Lourdes Salvador's Column
...Co-founder of MCS America discusses the latest Multiple Chemical Sensitivity issues.
For more information visit MCS America
Research Shows Scented Laundry Products Emit Hazardous Chemicals Through Dryer VentsResearch Shows Scented Laundry Products Emit Hazardous Chemicals Through Dryer Vents
Press Release: Scented laundry products emit hazardous chemical through dryer vents.
The same University of Washington researcher who used chemical sleuthing to deduce what’s in fragranced consumer products now has turned her attention to the scented air wafting from household laundry vents.
Findings, published online this week in the journal Air Quality, Atmosphere and Health, show that air vented from machines using the top-selling scented liquid laundry detergent and scented dryer sheet contains hazardous chemicals, including two that are classified as carcinogens.
“This is an interesting source of pollution because emissions from dryer vents are essentially unregulated and unmonitored,” said lead author Anne Steinemann, a UW professor of civil and environmental engineering and of public affairs. “If they’re coming out of a smokestack or tail pipe, they’re regulated, but if they’re coming out of a dryer vent, they’re not.”
The research builds on earlier work that looked at what chemicals are released by laundry products, air fresheners, cleaners, lotions and other fragranced consumer products. Manufacturers are not required to disclose the ingredients used in fragrances, or in laundry products.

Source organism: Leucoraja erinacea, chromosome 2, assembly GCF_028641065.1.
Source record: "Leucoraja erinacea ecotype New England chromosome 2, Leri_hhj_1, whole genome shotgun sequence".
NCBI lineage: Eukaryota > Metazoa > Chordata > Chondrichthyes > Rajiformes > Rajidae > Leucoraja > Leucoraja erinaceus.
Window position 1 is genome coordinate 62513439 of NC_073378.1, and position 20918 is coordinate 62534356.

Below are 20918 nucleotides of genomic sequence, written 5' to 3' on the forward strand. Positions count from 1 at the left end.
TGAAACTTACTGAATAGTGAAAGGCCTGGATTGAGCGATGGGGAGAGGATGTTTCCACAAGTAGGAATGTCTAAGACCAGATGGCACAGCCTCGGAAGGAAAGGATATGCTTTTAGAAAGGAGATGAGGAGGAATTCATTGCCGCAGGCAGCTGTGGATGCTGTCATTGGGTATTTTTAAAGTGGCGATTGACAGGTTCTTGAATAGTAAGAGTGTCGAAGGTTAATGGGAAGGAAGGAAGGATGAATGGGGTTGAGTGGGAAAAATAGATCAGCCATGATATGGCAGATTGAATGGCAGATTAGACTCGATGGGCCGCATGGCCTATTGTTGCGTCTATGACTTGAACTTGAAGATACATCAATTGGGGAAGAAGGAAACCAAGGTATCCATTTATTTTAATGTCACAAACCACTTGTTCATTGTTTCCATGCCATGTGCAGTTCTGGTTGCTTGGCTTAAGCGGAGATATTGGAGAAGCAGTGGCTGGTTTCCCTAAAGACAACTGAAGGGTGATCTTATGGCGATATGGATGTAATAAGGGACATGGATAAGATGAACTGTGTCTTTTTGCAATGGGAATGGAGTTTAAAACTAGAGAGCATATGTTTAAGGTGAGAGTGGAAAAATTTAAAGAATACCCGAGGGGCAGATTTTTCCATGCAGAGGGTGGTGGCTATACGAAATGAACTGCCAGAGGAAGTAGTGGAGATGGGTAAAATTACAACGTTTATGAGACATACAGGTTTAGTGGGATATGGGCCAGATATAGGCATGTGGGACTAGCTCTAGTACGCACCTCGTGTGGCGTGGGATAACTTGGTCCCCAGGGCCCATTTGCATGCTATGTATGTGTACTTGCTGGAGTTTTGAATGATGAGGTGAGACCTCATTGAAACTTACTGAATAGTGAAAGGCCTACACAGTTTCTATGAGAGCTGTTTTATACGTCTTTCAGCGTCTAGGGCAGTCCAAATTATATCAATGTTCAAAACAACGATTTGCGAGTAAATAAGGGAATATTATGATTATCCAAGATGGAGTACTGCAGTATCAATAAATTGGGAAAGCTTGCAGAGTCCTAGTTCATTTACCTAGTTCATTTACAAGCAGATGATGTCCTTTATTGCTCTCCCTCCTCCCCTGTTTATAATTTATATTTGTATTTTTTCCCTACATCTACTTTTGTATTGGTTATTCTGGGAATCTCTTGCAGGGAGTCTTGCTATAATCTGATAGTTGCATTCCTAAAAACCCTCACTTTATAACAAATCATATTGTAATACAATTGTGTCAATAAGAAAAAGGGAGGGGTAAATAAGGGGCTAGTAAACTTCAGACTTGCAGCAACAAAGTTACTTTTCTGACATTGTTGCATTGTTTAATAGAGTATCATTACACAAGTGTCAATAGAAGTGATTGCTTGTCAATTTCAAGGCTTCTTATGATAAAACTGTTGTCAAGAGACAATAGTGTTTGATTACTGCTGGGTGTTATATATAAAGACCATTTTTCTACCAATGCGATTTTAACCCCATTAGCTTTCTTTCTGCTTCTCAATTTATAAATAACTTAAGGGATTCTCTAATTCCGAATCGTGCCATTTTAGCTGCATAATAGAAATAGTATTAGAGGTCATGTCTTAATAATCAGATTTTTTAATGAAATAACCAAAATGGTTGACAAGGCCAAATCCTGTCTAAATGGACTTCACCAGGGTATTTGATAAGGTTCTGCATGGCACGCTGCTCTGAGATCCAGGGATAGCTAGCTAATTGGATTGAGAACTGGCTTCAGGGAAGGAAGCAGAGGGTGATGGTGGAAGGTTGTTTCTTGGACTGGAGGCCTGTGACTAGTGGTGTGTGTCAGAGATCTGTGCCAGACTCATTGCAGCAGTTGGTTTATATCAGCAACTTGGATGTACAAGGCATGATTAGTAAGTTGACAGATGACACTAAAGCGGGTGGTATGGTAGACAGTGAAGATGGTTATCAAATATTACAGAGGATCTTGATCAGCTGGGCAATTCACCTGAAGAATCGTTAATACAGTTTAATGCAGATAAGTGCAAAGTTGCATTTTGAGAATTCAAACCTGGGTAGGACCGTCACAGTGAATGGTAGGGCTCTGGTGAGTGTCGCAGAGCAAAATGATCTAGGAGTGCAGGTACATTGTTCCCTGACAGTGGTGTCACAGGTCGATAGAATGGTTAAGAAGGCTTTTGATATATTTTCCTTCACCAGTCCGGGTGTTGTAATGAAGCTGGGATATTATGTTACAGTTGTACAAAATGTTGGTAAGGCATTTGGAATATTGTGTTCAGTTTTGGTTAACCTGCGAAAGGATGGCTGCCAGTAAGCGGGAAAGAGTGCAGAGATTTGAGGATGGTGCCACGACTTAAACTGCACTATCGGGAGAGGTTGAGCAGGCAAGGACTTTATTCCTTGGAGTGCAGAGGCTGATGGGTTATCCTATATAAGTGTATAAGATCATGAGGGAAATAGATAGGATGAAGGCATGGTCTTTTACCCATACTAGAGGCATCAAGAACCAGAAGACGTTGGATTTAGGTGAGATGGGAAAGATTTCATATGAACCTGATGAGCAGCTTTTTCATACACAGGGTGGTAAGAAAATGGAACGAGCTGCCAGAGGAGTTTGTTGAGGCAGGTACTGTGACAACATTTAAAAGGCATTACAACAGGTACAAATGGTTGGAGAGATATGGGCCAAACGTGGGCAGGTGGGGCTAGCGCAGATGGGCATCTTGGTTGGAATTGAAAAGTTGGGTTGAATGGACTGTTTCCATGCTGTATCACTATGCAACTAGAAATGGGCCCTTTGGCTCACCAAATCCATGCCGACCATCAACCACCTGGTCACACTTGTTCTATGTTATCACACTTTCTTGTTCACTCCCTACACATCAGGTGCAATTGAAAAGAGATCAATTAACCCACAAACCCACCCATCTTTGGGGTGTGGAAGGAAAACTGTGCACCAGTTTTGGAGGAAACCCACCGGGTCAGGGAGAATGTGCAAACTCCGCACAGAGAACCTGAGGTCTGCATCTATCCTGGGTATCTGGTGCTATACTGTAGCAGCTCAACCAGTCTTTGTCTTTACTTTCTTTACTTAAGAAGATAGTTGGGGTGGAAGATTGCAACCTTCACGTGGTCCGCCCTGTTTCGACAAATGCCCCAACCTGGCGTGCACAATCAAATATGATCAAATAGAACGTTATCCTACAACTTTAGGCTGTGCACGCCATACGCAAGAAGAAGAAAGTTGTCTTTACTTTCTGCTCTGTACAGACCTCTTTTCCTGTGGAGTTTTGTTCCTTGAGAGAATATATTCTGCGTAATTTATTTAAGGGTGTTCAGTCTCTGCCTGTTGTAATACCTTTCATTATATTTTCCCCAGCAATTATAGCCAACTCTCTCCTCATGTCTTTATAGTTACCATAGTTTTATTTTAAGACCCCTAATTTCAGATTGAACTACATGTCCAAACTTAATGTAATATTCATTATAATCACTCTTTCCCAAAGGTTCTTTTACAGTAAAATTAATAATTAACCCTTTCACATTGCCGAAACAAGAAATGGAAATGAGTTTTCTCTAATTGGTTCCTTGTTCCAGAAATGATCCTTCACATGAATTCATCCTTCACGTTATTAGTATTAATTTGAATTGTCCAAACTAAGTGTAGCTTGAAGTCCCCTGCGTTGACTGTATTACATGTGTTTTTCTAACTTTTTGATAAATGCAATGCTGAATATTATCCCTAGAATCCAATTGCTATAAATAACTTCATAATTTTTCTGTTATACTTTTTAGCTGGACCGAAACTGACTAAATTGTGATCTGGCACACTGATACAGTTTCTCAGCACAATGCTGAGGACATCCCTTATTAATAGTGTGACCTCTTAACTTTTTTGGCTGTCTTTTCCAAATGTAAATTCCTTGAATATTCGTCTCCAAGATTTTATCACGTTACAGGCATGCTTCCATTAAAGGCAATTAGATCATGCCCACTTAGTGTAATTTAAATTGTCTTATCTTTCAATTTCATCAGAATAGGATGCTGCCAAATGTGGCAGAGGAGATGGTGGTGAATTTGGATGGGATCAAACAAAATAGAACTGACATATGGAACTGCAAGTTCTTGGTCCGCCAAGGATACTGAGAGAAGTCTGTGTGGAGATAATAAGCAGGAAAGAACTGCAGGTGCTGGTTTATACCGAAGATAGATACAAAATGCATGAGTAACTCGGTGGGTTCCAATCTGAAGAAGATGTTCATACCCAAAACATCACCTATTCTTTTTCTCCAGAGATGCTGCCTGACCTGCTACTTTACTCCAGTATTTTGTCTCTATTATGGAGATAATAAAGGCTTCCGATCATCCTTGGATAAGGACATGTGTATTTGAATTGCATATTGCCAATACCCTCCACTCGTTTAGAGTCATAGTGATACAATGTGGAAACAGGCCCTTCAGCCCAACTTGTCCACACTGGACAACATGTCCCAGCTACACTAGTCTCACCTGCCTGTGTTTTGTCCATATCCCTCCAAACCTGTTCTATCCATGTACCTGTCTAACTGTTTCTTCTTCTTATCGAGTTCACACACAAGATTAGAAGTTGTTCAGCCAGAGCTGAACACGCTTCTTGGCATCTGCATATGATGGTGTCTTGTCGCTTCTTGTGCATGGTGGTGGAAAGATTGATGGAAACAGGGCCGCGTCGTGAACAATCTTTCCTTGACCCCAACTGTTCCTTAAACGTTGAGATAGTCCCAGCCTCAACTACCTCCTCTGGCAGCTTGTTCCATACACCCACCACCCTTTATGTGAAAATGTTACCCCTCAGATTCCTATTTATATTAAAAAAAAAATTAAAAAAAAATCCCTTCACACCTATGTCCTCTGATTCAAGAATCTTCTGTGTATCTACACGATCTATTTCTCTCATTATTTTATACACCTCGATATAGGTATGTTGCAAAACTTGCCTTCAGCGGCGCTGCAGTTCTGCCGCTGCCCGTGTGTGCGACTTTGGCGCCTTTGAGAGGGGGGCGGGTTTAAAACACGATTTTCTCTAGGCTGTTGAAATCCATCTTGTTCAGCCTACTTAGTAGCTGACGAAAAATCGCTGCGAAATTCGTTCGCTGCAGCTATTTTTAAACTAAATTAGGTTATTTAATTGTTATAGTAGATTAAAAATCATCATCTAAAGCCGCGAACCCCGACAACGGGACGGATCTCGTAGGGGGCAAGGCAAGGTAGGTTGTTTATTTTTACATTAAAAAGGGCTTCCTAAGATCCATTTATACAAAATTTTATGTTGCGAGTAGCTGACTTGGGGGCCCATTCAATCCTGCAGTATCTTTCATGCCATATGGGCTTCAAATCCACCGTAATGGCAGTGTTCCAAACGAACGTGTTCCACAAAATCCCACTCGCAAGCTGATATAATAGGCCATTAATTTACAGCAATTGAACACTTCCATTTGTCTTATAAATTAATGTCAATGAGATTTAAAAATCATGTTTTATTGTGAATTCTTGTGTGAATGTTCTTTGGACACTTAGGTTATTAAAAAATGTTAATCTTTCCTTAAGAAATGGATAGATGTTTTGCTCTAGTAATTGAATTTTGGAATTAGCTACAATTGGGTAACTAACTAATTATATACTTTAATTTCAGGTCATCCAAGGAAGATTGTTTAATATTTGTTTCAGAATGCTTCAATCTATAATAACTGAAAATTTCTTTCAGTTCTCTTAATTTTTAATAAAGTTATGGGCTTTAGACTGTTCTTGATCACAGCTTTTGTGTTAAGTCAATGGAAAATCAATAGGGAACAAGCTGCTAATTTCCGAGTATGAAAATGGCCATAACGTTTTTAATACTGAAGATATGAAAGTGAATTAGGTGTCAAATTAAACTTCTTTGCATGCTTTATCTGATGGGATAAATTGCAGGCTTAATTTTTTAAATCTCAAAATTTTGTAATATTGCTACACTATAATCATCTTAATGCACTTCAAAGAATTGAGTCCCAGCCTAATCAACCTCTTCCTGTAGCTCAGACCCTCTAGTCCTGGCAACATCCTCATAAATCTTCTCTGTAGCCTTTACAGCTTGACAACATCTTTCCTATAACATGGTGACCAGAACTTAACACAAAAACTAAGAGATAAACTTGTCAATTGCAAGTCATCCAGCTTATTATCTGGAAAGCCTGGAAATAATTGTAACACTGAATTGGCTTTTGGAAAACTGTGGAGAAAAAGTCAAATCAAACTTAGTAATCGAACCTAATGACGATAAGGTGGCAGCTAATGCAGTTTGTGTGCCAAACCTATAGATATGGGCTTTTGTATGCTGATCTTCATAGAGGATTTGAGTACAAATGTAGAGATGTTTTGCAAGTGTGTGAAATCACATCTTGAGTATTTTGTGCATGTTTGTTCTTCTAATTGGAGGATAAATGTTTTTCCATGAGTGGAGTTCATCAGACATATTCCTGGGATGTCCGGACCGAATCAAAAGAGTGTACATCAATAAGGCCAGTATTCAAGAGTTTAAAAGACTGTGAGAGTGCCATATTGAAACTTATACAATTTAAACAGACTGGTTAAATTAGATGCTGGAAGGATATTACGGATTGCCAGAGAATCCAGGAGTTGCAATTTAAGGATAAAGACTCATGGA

For the new study, which focuses on chemicals emitted through laundry vents, researchers first purchased and pre-rinsed new, organic cotton towels. They asked two homeowners to volunteer their washers and dryers, cleaned the inside of the machines with vinegar, and ran full cycles using only water to eliminate as much residue as possible.
At the first home, they ran a regular laundry cycle and analyzed the vent fumes for three cases: once with no products, once with the leading brand of scented liquid laundry detergent, and finally with both the detergent and a leading brand of scented dryer sheets. A canister placed inside the dryer vent opening captured the exhaust 15 minutes into each drying cycle.
Researchers then repeated the procedure with a different washer and dryer at a second home.
Analysis of the captured gases found more than 25 volatile organic compounds, including seven hazardous air pollutants, coming out of the vents. Of those, two chemicals – acetaldehyde and benzene – are classified by the Environmental Protection Agency as carcinogens, for which the agency has established no safe exposure level.
“These products can affect not only personal health, but also public and environmental health. The chemicals can go into the air, down the drain and into water bodies,” Steinemann said.